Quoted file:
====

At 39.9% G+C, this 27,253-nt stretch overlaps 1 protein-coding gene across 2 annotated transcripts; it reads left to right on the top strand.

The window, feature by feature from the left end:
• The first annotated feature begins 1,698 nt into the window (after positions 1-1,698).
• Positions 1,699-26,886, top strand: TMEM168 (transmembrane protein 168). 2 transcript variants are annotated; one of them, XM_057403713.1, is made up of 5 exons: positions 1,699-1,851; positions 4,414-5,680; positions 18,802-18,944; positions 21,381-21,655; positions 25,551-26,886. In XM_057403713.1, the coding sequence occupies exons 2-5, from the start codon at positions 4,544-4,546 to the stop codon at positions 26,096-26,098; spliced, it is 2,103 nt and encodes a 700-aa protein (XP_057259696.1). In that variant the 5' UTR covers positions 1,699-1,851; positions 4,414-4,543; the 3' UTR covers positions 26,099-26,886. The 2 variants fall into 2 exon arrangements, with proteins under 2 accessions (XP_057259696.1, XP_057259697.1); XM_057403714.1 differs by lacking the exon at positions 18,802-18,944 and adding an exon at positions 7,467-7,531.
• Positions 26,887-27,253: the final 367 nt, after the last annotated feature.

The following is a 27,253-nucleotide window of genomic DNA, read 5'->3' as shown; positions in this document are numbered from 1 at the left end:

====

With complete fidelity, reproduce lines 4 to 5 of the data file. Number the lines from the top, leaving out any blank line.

• Positions 1,699-26,886, top strand: TMEM168 (transmembrane protein 168). 2 transcript variants are annotated; one of them, XM_057403713.1, is made up of 5 exons: positions 1,699-1,851; positions 4,414-5,680; positions 18,802-18,944; positions 21,381-21,655; positions 25,551-26,886. In XM_057403713.1, the coding sequence occupies exons 2-5, from the start codon at positions 4,544-4,546 to the stop codon at positions 26,096-26,098; spliced, it is 2,103 nt and encodes a 700-aa protein (XP_057259696.1). In that variant the 5' UTR covers positions 1,699-1,851; positions 4,414-4,543; the 3' UTR covers positions 26,099-26,886. The 2 variants fall into 2 exon arrangements, with proteins under 2 accessions (XP_057259696.1, XP_057259697.1); XM_057403714.1 differs by lacking the exon at positions 18,802-18,944 and adding an exon at positions 7,467-7,531.
• Positions 26,887-27,253: the final 367 nt, after the last annotated feature.